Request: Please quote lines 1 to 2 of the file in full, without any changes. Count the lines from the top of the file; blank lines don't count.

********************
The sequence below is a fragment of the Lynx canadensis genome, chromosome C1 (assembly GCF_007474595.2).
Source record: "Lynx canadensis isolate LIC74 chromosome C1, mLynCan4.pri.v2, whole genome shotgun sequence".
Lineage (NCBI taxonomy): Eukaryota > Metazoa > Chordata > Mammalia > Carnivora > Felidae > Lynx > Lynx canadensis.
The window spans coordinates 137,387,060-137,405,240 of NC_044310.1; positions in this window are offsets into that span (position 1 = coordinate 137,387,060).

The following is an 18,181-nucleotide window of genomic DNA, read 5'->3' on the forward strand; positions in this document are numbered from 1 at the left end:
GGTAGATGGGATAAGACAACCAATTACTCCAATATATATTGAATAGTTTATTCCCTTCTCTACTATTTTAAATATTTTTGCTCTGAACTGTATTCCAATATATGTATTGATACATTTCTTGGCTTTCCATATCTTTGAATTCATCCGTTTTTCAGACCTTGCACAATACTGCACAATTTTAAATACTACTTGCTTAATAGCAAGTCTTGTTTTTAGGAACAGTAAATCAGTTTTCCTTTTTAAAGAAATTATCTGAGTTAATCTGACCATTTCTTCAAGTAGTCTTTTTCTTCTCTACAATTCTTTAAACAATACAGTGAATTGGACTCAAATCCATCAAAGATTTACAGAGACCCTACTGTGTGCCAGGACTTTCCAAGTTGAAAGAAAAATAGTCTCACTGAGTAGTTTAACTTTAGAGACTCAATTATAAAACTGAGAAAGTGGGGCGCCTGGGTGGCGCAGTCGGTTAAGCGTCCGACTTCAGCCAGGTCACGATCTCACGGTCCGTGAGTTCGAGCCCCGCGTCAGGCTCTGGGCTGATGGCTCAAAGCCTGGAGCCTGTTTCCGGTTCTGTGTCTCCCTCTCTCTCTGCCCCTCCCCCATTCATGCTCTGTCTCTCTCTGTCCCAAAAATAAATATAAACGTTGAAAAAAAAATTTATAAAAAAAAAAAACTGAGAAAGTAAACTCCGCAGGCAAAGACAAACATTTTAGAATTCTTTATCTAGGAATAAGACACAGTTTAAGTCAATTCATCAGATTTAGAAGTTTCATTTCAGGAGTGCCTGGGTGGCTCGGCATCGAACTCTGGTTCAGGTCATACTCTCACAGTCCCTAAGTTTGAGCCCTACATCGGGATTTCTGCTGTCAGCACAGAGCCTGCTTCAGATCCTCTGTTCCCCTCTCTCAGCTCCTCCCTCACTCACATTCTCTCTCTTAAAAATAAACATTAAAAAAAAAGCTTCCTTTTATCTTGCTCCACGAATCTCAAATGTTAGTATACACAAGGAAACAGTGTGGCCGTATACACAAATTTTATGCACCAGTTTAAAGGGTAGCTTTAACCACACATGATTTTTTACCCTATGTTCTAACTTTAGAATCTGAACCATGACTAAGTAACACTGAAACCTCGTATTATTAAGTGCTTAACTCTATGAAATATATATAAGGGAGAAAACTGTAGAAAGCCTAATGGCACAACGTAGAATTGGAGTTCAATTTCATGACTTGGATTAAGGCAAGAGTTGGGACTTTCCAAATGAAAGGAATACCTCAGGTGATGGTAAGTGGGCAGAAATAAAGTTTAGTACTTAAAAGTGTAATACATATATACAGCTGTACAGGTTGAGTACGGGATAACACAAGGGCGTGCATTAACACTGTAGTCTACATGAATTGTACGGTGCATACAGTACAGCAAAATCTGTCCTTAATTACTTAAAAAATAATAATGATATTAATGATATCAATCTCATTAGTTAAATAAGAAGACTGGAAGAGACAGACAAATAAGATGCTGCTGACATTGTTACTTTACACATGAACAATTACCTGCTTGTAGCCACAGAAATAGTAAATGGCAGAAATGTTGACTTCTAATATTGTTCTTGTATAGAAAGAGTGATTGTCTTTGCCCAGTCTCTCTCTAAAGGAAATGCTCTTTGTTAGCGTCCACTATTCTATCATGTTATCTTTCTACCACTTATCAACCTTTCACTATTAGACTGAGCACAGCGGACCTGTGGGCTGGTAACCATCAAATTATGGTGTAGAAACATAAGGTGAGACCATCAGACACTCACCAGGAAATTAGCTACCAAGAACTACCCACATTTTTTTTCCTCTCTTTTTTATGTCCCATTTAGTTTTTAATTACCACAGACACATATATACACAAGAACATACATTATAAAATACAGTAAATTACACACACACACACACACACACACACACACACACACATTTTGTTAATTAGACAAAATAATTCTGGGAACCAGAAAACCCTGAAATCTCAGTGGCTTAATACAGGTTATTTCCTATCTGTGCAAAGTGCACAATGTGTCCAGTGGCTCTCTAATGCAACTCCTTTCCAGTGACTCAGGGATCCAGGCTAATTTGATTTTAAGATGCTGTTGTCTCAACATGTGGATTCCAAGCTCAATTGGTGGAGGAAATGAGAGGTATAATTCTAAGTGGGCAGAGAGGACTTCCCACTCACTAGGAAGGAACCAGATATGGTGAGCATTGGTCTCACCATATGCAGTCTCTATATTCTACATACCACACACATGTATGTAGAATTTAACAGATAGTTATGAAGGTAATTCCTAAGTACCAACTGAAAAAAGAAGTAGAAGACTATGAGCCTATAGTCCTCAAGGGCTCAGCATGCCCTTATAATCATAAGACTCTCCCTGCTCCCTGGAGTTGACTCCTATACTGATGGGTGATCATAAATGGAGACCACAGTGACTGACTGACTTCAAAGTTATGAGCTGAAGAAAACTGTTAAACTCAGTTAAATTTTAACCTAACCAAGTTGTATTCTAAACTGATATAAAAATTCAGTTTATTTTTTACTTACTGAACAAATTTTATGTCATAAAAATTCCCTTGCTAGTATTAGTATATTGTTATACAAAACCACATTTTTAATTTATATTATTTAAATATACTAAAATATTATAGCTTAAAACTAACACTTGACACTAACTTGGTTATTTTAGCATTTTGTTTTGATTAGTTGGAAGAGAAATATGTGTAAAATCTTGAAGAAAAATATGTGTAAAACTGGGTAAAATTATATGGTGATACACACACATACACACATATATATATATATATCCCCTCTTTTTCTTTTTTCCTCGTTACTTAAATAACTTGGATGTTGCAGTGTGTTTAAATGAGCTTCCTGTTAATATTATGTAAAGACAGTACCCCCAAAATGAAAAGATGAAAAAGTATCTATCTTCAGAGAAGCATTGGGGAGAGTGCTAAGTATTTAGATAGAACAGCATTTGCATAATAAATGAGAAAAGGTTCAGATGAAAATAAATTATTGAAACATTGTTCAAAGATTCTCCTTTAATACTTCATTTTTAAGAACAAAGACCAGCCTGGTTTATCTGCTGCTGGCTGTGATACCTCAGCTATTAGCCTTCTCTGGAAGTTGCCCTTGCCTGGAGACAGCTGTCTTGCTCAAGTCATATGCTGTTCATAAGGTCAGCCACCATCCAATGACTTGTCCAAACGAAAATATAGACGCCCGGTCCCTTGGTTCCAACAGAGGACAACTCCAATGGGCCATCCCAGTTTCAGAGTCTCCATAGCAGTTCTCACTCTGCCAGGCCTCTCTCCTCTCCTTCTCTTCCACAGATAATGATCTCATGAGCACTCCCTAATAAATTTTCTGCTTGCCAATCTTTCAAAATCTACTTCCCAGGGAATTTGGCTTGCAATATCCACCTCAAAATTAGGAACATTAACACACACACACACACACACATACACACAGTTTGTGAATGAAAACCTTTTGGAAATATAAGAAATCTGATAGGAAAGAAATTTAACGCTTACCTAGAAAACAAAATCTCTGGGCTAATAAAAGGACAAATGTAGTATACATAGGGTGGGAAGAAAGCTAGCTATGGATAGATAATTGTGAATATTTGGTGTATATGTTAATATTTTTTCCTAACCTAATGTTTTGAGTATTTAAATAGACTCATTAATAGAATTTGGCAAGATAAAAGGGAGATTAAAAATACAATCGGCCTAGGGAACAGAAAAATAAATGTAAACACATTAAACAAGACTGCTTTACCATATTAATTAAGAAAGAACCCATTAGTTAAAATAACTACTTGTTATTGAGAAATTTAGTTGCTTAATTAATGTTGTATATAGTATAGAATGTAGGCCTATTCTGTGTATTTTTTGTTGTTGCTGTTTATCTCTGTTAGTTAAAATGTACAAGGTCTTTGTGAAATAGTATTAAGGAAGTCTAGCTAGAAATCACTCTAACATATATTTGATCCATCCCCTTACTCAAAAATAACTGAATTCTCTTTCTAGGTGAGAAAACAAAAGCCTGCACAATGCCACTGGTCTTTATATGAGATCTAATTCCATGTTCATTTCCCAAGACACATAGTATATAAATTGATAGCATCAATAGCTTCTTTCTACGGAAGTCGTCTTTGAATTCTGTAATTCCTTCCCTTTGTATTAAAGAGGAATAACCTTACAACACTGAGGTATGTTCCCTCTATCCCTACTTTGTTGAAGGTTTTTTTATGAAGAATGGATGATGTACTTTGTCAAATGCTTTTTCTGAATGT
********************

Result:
The sequence below is a fragment of the Lynx canadensis genome, chromosome C1 (assembly GCF_007474595.2).
Source record: "Lynx canadensis isolate LIC74 chromosome C1, mLynCan4.pri.v2, whole genome shotgun sequence".